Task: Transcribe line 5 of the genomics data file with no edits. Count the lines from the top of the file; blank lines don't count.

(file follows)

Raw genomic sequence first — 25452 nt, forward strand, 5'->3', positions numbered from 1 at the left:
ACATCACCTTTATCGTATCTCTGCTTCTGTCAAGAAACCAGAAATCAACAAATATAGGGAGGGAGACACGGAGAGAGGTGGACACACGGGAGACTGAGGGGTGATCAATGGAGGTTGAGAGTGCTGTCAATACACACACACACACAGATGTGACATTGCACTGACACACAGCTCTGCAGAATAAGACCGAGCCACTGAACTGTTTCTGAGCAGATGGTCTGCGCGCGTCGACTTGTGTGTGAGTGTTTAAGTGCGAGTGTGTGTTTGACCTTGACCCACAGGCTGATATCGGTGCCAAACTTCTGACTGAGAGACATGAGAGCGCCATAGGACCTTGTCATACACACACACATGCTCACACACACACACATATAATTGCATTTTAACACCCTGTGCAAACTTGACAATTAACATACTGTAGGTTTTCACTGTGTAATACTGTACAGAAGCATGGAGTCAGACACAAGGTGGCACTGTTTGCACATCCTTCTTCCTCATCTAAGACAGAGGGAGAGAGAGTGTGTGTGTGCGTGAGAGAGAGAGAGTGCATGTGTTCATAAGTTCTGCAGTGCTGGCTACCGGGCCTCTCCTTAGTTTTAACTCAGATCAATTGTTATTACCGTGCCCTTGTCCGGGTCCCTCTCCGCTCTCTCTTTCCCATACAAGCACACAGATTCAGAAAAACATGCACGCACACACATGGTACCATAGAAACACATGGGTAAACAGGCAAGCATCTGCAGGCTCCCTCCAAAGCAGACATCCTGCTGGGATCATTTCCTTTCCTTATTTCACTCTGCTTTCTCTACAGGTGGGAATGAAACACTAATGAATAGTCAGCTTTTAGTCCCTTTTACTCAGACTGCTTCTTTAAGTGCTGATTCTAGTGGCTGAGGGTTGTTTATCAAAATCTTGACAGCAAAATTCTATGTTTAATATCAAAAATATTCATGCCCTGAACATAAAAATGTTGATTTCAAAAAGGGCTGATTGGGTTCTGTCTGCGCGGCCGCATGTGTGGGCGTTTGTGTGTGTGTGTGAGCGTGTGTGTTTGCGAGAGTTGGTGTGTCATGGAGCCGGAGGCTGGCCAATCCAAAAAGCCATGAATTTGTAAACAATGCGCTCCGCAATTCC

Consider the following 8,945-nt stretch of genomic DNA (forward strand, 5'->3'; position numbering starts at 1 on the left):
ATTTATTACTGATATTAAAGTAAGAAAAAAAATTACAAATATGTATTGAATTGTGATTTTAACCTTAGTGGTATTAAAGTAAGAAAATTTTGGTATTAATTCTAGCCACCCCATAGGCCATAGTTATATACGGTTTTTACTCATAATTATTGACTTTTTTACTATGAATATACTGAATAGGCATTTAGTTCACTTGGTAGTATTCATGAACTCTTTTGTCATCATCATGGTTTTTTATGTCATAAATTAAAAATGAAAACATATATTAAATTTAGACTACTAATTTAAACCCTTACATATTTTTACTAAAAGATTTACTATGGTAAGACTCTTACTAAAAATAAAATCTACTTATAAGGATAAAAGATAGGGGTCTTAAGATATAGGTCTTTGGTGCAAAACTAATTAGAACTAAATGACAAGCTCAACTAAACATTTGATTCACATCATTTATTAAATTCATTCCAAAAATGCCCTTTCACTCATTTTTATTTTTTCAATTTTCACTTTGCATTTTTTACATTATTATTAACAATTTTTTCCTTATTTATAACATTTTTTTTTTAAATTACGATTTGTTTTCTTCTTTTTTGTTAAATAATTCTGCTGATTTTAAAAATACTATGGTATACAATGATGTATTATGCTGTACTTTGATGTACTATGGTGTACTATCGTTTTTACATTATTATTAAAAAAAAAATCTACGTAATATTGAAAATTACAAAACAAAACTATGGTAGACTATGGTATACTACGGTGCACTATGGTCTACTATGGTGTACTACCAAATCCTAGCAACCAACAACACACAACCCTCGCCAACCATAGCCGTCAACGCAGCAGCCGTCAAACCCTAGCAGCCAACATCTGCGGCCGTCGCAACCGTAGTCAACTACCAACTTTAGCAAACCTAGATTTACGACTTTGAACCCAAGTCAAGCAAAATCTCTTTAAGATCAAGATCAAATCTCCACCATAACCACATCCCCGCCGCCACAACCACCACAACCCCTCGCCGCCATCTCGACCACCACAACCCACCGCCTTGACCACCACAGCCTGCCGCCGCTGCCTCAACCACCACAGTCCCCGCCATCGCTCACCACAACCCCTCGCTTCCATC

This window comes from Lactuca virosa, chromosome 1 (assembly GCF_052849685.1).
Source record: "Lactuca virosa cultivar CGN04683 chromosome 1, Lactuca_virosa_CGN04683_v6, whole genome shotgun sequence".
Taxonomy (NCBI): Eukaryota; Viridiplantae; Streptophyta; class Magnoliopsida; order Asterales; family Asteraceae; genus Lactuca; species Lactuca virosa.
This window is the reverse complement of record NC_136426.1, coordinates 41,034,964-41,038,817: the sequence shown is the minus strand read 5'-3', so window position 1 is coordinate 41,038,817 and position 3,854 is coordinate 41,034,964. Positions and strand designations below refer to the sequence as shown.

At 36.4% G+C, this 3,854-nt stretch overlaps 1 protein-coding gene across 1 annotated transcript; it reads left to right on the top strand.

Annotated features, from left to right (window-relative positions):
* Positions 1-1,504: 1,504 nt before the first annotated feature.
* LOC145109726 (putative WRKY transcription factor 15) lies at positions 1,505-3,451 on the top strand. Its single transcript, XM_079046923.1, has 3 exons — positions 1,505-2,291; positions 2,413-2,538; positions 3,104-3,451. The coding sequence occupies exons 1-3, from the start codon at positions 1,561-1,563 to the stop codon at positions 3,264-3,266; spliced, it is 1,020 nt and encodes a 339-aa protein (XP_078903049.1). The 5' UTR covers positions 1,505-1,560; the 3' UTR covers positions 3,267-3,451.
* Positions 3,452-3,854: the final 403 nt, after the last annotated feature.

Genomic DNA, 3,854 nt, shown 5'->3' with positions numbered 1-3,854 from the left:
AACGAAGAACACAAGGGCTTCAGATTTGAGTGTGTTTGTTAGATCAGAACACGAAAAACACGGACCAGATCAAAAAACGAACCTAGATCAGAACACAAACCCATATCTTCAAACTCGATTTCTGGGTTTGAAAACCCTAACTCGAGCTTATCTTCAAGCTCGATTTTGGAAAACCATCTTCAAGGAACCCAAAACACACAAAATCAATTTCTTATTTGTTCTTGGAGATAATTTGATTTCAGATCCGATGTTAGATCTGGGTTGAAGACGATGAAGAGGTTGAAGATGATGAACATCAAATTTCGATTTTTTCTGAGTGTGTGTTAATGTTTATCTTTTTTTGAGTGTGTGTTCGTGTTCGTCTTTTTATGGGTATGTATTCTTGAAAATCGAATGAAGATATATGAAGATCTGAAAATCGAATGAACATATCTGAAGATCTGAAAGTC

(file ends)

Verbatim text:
This window comes from Lactuca virosa, chromosome 1 (assembly GCF_052849685.1).